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How likely is your e-cigarette to explode?

    • 1939 posts
    May 10, 2019 4:56 AM EDT
    The case has made headlines around the world, and is believed to be the first death caused by vaping products in the US.

    The man, Tallmadge D'Elia, died at his home in Florida when his device
    blew up and projected fragments into his skull. He was said to have
    suffered burns over 80% of his body.
    But how common are these kinds of incidents?

    In the UK, Electronic Cigarette have caused burns and fires, yet these cases are rare.

    Experts say the man who died was using a particular kind of vape pen,
    known as a mechanical mod, which is not that common in the UK.Mechanical
    mods do not use inner circuitry to regulate the voltage, and most
    e-cigarettes have more built-in safety features. Yet even these safer
    products can cause burns or fires if incorrectly used.

    Mark Gardiner, lead officer for product safety at the Chartered Trading
    Standards Institute, explains: "Enthusiasts might experiment with
    different batteries and e-liquids to try and get the biggest vape. This
    can result in people building their own systems which can generate a lot
    of heat and then explode.

    "That said, even an unmodified product can go wrong, as can any product containing a lithium-ion battery. Vape Wholesale
    And if a battery fails and explodes then obviously it's an extra hazard
    if it's in your mouth."Fire services are reporting being called out to a
    small number of fires caused by exploding e-cigarettes usually as a
    result of using the wrong charger, over-charging the battery, or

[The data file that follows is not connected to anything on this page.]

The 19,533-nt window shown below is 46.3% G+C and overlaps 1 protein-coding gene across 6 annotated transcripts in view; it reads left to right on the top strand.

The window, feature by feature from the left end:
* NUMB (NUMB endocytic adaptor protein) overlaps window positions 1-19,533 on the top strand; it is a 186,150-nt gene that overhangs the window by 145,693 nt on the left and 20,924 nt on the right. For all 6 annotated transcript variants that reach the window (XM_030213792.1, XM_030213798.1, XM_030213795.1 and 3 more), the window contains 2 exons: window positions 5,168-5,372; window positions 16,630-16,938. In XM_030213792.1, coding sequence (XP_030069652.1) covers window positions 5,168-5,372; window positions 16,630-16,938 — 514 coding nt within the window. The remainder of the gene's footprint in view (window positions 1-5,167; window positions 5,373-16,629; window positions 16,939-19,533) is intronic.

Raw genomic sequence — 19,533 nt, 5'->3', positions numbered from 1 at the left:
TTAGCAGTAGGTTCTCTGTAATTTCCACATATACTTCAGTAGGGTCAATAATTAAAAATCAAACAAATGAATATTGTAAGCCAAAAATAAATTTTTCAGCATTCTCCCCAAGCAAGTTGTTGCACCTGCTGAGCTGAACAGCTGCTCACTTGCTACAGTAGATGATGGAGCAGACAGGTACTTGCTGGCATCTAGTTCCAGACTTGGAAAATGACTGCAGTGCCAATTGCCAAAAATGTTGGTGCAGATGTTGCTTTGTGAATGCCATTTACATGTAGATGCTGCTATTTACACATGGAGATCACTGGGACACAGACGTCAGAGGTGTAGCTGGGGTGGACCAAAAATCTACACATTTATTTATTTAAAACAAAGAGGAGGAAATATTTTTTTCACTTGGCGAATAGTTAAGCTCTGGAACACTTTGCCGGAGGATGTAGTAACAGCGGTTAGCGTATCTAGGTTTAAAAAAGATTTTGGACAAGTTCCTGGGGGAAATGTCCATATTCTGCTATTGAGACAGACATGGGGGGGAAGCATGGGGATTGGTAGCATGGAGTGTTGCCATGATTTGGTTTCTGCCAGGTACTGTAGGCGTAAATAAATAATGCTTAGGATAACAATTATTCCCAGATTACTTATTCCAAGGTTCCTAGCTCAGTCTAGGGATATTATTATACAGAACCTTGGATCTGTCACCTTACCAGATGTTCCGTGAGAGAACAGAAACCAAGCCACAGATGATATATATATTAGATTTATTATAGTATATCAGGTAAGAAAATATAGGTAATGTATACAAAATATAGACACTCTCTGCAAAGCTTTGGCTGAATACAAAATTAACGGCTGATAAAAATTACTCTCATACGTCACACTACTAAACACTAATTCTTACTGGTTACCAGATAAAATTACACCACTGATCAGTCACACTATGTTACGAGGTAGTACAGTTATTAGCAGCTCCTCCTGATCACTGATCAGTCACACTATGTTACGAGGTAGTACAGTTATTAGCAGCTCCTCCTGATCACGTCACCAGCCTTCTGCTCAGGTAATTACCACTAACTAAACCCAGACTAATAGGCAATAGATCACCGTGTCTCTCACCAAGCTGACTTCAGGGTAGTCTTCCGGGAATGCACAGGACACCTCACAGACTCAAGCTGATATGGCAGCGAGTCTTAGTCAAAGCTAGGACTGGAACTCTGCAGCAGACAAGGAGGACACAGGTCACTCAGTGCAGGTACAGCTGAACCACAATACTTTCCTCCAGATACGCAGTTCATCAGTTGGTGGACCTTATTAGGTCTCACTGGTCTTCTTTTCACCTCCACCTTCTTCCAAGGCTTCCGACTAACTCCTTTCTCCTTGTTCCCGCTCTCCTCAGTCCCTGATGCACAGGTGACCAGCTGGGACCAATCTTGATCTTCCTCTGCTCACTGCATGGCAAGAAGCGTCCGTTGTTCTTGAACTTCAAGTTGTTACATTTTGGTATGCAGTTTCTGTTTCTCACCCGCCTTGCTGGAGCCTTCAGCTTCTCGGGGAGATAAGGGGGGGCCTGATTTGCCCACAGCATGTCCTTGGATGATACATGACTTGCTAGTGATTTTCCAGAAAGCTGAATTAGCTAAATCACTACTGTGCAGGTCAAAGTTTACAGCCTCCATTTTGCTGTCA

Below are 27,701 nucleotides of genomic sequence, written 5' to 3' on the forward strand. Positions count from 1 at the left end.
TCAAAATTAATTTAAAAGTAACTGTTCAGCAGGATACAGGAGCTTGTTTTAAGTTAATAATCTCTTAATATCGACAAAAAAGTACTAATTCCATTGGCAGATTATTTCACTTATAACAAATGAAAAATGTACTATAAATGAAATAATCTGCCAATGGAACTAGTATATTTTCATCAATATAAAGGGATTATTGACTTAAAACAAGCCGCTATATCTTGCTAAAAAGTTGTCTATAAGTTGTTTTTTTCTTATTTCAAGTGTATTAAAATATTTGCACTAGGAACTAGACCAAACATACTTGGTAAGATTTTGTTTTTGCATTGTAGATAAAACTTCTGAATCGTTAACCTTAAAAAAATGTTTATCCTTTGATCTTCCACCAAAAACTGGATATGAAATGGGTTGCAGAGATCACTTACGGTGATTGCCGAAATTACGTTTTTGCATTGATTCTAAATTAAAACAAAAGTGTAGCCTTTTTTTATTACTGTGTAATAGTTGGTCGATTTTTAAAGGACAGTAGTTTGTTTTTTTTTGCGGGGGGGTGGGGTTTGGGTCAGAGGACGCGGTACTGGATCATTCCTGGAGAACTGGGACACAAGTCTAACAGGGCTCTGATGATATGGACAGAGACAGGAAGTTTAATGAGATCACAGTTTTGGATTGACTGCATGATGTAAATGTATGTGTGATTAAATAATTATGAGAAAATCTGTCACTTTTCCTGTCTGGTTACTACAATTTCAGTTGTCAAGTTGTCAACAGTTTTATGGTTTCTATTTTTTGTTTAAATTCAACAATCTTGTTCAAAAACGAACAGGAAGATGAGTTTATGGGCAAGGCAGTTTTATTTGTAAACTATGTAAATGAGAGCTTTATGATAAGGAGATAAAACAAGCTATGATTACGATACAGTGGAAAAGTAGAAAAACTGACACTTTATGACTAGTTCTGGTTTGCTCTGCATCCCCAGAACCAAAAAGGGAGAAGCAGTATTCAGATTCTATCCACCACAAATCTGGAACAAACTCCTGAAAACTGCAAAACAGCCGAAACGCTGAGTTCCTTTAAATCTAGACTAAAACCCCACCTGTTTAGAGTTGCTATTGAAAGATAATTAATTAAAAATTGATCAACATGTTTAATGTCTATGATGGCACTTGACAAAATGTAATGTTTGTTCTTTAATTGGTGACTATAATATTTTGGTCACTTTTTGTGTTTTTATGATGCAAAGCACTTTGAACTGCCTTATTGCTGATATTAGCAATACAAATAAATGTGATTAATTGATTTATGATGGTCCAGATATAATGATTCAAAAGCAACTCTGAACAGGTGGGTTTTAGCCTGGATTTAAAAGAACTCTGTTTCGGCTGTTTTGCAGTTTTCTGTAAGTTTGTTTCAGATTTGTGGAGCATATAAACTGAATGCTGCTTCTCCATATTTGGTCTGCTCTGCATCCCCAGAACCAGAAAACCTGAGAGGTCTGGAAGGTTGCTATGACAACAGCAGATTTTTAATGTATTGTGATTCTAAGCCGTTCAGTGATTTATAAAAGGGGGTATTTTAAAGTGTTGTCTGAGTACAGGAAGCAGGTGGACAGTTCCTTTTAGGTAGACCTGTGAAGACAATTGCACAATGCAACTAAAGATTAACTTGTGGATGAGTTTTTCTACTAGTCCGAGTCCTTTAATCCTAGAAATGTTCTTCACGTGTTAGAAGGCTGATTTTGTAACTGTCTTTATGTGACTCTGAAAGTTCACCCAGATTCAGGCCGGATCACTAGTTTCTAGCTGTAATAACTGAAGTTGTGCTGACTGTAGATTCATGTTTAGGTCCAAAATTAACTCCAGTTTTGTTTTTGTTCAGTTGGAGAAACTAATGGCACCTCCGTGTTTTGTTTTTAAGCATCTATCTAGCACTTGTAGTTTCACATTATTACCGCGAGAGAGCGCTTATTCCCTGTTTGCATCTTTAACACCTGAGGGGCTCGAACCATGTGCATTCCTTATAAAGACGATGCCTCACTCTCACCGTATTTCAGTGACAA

incorrectly storing it.

    Gary Asquith, station commander at West Yorkshire Fire & Rescue
    Service, says: "It's not the e-cigarettes that are unsafe in themselves,
    but the misuse of the lithium-ion batteries that they use."

    He recalls the case of a man whose spare e-cigarette battery exploded in his pocket.

    "We posted a CCTV video of a man in Leeds who was carrying a spare
    battery for his e-cigarette in his pocket. It came into contact with a
    coin and a key, short-circuited and exploded.

    "Most people aren't aware that this might happen. You can get carry
    cases for your spare batteries which you should put them in if you are
    going to keep them in your pocket."

    Mr Asquith also says he's been called out to a number of house fires caused by incorrect charging of e-cigarettes.

    "If you buy an e-cigarette and it doesn't come with a charger, and then
    you buy a cheap one online, that is when you might see the lithium-ion
    battery overcharging and catching fire."In February, Public Health
    England commissioned a report into e-cigarettes and heated tobacco
    products. They found that there are three million users of e-cigarettes
    in the UK, compared with nine million cigarette smokers.

    The report noted: "Exploding e-cigarettes can cause severe burns and
    injuries that require intensive and prolonged medical treatment,
    especially when they explode in users' hands, pockets or mouths.

    "Incidents are very rare, the cause is uncertain but appears to be
    related to malfunctioning lithium-ion batteries."u2022eney7485yyWEEEEDD